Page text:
A young Captain Jean-Luc Picard of the USS Stargazer beams down to Tellarux 4 against the recommendation of his first officer Jack Crusher. Their mission: diffuse a violent political dispute between brothers on opposing sides. Of course, things take a wrong turn. Like “bleeding to death on a pile of rocks hoping a medic, who also happens to be the fiancee of your F.O. will rescue you from an alien army” wrong.
A well-written one shot that is elevated to the Hall of Fame of Trek one shots thanks to the art.
For those not in the know, the IDW 20/20 is a slate of one-shot comics from across franchises in their library to celebrate the twentieth anniversary of the publisher house. We get to see a new side of our beloved characters as they deal with conflict either twenty years into their future or past.
20/20 is new and refreshing and a great take on the event bug that bites every publisher now and then. Until I get to see a Transformers-Turtles-ROM-G.I.Joe-Star Trek-other IDW franchises whose name escapes me right now – all cross over these will do nicely.
Minor spoilers for Star Trek: IDW 20/20 follow.
Catch me up, Scotty
The plot for this one-shot plays great as a TNG prequel. While the premise is a planetary dispute that demands Starfleet attention it turns into a delightful tale of friendship between Jack Crusher, Beverly Howard and a young Jean Luc with a head full of hair and a heart full of ambition.
Peter David is a celebrated comic book writer with a resume that shines with decades of storytelling filled with characters like Aquaman, Hulk, Spider-Man, Star Trek etc. So it is to no one’s surprise that this one-shot is written as well as it is.
The story is perfectly contained in its thirty six pages but like any good prequel it teaches you about the flaws that the characters you love have, and the prospect of revisiting them is even more exciting.
The dialog of characters stays true to who they are at their core but not at the expense of cardboard-cutting present day characters to their present selves. Characters get unreasonably angry, make rash decisions and reflect on their poor choices in this prequel. The follies of their youth are on full display for us to learn from.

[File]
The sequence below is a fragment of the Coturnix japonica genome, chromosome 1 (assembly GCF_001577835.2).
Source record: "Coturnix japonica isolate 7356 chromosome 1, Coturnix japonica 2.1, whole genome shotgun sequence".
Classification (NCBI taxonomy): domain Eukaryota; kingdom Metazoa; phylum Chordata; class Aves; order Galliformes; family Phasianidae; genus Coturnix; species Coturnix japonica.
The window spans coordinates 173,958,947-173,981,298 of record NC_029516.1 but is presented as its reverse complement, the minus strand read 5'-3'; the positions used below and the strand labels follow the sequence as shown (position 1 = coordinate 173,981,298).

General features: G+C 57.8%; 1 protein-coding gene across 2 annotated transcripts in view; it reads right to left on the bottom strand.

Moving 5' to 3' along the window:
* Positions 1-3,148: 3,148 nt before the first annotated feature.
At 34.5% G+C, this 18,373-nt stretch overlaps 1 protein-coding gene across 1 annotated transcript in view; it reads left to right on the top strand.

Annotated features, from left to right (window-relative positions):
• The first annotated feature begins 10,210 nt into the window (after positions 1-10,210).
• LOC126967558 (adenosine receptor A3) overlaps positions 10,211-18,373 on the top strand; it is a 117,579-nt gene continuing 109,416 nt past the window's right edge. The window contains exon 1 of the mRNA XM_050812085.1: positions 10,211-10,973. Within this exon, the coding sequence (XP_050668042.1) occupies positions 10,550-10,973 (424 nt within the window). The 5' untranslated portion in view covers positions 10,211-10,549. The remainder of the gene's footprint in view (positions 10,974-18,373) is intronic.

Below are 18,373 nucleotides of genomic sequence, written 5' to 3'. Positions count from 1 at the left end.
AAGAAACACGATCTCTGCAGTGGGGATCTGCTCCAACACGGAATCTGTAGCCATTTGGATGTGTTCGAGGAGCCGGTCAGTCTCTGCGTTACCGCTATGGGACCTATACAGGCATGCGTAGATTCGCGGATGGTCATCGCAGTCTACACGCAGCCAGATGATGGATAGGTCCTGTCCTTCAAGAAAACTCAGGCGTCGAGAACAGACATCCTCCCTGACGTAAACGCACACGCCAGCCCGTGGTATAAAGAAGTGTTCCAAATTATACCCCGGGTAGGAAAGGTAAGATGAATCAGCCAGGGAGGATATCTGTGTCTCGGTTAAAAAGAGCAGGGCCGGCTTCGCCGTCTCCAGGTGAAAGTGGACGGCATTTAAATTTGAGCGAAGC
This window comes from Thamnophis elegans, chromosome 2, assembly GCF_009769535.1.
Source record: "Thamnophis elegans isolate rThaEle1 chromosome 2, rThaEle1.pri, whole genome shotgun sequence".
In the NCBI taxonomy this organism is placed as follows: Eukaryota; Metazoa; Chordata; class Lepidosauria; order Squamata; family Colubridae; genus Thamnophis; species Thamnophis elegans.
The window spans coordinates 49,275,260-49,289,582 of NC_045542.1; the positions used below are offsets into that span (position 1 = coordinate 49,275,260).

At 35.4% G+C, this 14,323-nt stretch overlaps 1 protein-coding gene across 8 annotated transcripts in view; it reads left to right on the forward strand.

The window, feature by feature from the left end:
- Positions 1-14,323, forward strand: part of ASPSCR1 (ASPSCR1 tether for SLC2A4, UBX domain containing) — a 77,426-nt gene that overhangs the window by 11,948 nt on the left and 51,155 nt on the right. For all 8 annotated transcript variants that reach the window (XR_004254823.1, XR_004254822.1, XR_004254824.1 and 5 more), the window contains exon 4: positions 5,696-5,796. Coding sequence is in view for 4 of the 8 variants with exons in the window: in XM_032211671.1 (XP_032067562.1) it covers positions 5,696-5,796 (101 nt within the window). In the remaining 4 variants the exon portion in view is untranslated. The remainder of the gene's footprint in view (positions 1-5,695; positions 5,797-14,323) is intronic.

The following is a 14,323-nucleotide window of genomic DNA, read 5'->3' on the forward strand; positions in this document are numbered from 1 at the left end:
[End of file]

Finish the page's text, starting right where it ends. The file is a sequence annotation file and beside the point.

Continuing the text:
The page pictured above? That is page one of this one-shot. How can your heart not break watching Picard like this on the very first page and compel you to pick up this comic?
J.K. Woodward is the best Star Trek comic book artist in my opinion. When the painter of City on the Edge of Forever, Mirror Broken, Star Trek/Doctor Who announced his involvement with 20/20, joy broke across the Twittersphere. Woodward has often remarked about his undying love for Trek and it shows in these pages. From a splash page down to a background detail, every dot is painted with love and care. When an artist cares that much about the project and their art, the pages cannot help but bleed with beauty.
The scenes themselves feel much like part of a Next Gen episode complete with alien planet aesthetics, sparkling phaser fire and speeding starfields as seen through windows. With the right intro and outro music and mouthing of pew-pew and punch sounds, it isn’t impossible to turn this comic into an animated Next Gen special episode.
What’s wrong, Jim?
It is not long enough. There are not enough pages in this one shot! In all seriousness, this one-shot is a great read and very much worthy of your 5$.
Star Trek IDW: 20/20
Writer – Peter David
Artist – J K Woodward
Final rating: Warp 9.5 out of 10